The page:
This Date in Pittsburgh Pirates History: May 23rd, Deacon Phillippe and Two Noteworthy Trades

Two Pittsburgh Pirates trades on this date to cover and five former players born on May 23rd.

The Trades

On this date in 1923, the Pirates traded pitcher Whitey Glazner and second baseman Cotton Tierney, plus cash, to the Philadelphia Phillies in exchange for pitcher Lee Meadows and infielder Johnny Rawlings. Glazner was a 29-year-old pitcher, who stood just 5’9″ and threw right-handed. He was in his fourth season with the Pirates, posting a 3.30 ERA in 30 innings prior to the trade. In 1921, he had a 14-5, 2.77 record in 234 innings, but his 1922 numbers dropped off, down to a 4.38 ERA and a losing (11-12) record. Tierney was also 29 years old, coming off a big season in which he batted .345 with 86 RBIs in 122 games. In 1923, he was batting .292 in 29 games with 22 RBIs. Rawlings was 30 years old and had not played yet during the 1923 season. The Phillies picked him up off waivers from the New York Giants just 11 days earlier. He hit .282 in 88 games for the Giants in 1922. Meadows was 28 years old and pitching poorly for the Phillies at the time. He had eight seasons of Major League experience, seven times winning in double-digits, but he also had twice led the National League in losses, mostly due to playing on bad teams.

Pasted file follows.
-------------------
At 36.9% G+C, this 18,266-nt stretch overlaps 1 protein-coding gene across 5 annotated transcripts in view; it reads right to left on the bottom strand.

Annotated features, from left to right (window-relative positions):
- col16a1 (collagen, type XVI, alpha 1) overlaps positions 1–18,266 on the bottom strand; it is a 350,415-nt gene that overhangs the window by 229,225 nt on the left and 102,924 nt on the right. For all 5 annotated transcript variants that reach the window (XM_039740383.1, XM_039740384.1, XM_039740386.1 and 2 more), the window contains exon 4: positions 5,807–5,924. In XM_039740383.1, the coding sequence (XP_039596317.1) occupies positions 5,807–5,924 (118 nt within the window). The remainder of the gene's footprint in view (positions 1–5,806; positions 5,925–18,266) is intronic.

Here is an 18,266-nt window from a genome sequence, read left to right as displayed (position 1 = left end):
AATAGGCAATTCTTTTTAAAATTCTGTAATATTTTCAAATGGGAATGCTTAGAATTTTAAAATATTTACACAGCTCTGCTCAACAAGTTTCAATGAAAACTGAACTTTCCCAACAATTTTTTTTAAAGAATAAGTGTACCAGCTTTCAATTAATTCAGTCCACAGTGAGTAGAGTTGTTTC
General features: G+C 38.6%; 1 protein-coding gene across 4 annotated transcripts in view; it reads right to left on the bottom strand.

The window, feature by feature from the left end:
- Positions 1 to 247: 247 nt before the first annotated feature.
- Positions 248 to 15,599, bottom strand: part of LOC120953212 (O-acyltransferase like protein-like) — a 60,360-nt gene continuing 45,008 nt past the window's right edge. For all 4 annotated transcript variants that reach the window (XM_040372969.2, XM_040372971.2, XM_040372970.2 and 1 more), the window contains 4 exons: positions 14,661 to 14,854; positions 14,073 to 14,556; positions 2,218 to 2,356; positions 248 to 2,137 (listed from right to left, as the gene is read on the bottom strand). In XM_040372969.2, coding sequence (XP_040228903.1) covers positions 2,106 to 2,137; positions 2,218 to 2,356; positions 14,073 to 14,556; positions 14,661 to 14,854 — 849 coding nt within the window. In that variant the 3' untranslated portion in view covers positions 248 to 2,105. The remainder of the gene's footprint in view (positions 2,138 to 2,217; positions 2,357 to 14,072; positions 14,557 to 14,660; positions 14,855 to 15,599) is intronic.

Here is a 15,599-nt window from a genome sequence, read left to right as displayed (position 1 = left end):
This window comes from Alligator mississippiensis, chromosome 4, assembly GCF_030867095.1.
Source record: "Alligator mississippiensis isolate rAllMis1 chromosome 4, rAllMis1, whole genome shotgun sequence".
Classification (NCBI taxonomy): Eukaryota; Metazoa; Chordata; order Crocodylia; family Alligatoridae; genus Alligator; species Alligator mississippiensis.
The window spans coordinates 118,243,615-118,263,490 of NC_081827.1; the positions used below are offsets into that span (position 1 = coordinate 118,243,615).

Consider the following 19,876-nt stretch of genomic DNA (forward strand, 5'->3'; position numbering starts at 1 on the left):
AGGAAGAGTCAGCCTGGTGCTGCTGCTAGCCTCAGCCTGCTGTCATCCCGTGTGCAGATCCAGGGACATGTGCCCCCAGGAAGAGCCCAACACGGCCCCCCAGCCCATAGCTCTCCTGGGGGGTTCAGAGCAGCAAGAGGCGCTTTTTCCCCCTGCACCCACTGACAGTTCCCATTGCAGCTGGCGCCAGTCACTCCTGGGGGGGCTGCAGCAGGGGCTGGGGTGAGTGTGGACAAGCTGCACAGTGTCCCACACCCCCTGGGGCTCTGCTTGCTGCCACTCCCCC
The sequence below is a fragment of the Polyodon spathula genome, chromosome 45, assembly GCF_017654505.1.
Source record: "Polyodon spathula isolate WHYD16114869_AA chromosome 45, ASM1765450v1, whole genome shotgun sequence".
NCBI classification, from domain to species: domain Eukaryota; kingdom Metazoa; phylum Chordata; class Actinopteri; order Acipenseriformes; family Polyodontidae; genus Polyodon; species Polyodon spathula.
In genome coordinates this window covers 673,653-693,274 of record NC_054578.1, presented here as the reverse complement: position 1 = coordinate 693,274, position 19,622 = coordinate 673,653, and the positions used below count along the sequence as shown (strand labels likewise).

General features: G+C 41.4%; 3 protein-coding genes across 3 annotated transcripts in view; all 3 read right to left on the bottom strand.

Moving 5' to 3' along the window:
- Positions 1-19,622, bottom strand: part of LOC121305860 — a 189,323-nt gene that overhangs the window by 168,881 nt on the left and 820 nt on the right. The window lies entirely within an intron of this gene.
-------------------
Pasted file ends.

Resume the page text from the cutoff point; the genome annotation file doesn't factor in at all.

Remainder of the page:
After the trade, Meadows became a star pitcher for the Pirates, winning 87 games his first five season in Pittsburgh. He helped the Pirates to the World Series in both 1925 and 1927 by posting an identical record of 19-10 both years. In between those pennant winning seasons, he led the league with 20 wins. Rawlings hit .284 with 45 RBIs and 53 runs scored in 1923, then stuck around as a backup for three more seasons in Pittsburgh. Glazner did not fare well in his two years in Philadelphia. He went a combined 14-30 with a 5.29 ERA in 318 innings. He never pitched in the majors again after the 1924 season. Tierney hit .317 with 11 homers and 65 RBIs for the Phillies in 1923, before they traded him in the off-season to the Boston Braves. He played one season there before being traded to the Brooklyn Dodgers in 1925, his last season in the majors. His batting dropped way off, forcing him to the minors to finish his career five years later. The Pirates did much better in this deal, even with a large sum of cash factored in for the time. Meadows put up 15.7 WAR for the Pirates. The two players going to the Phillies combined for 3.2 WAR over the rest of their careers, while Rawlings had 0.8 WAR. So even without Rawlings included, it still would have been a one-sided win for the Pirates.